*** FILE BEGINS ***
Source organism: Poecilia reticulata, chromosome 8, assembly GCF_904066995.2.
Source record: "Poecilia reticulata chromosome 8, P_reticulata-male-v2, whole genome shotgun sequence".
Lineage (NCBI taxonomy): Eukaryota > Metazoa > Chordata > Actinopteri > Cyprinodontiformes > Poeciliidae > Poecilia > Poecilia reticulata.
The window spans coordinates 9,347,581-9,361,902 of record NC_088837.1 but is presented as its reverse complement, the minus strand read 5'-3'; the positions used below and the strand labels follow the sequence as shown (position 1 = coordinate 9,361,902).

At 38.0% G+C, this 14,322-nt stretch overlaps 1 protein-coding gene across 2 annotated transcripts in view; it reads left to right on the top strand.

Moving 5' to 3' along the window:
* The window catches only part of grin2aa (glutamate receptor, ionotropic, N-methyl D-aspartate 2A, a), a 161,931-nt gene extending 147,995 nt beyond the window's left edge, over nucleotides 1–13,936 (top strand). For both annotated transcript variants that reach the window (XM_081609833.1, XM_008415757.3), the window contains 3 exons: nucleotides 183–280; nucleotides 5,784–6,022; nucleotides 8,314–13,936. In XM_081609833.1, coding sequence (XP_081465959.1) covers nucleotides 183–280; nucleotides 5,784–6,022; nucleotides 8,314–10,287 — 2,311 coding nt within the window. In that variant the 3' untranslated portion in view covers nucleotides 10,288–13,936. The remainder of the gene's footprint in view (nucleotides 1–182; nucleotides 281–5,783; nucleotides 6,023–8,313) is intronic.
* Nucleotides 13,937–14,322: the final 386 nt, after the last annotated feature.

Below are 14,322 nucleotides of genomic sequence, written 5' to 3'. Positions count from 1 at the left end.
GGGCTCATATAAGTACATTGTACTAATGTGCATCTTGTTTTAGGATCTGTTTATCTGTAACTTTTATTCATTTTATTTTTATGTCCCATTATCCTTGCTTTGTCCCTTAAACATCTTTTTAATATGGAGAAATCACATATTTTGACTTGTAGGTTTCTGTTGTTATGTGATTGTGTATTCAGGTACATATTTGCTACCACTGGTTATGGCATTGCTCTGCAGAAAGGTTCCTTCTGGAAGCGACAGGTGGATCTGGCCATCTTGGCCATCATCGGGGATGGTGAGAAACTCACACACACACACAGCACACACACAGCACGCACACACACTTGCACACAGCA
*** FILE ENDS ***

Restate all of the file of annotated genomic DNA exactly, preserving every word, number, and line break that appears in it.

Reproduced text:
Source organism: Poecilia reticulata, chromosome 8, assembly GCF_904066995.2.
Source record: "Poecilia reticulata chromosome 8, P_reticulata-male-v2, whole genome shotgun sequence".
Lineage (NCBI taxonomy): Eukaryota > Metazoa > Chordata > Actinopteri > Cyprinodontiformes > Poeciliidae > Poecilia > Poecilia reticulata.
The window spans coordinates 9,347,581-9,361,902 of record NC_088837.1 but is presented as its reverse complement, the minus strand read 5'-3'; the positions used below and the strand labels follow the sequence as shown (position 1 = coordinate 9,361,902).

At 38.0% G+C, this 14,322-nt stretch overlaps 1 protein-coding gene across 2 annotated transcripts in view; it reads left to right on the top strand.

Moving 5' to 3' along the window:
* The window catches only part of grin2aa (glutamate receptor, ionotropic, N-methyl D-aspartate 2A, a), a 161,931-nt gene extending 147,995 nt beyond the window's left edge, over nucleotides 1–13,936 (top strand). For both annotated transcript variants that reach the window (XM_081609833.1, XM_008415757.3), the window contains 3 exons: nucleotides 183–280; nucleotides 5,784–6,022; nucleotides 8,314–13,936. In XM_081609833.1, coding sequence (XP_081465959.1) covers nucleotides 183–280; nucleotides 5,784–6,022; nucleotides 8,314–10,287 — 2,311 coding nt within the window. In that variant the 3' untranslated portion in view covers nucleotides 10,288–13,936. The remainder of the gene's footprint in view (nucleotides 1–182; nucleotides 281–5,783; nucleotides 6,023–8,313) is intronic.
* Nucleotides 13,937–14,322: the final 386 nt, after the last annotated feature.

Below are 14,322 nucleotides of genomic sequence, written 5' to 3'. Positions count from 1 at the left end.
GGGCTCATATAAGTACATTGTACTAATGTGCATCTTGTTTTAGGATCTGTTTATCTGTAACTTTTATTCATTTTATTTTTATGTCCCATTATCCTTGCTTTGTCCCTTAAACATCTTTTTAATATGGAGAAATCACATATTTTGACTTGTAGGTTTCTGTTGTTATGTGATTGTGTATTCAGGTACATATTTGCTACCACTGGTTATGGCATTGCTCTGCAGAAAGGTTCCTTCTGGAAGCGACAGGTGGATCTGGCCATCTTGGCCATCATCGGGGATGGTGAGAAACTCACACACACACACAGCACACACACAGCACGCACACACACTTGCACACAGCA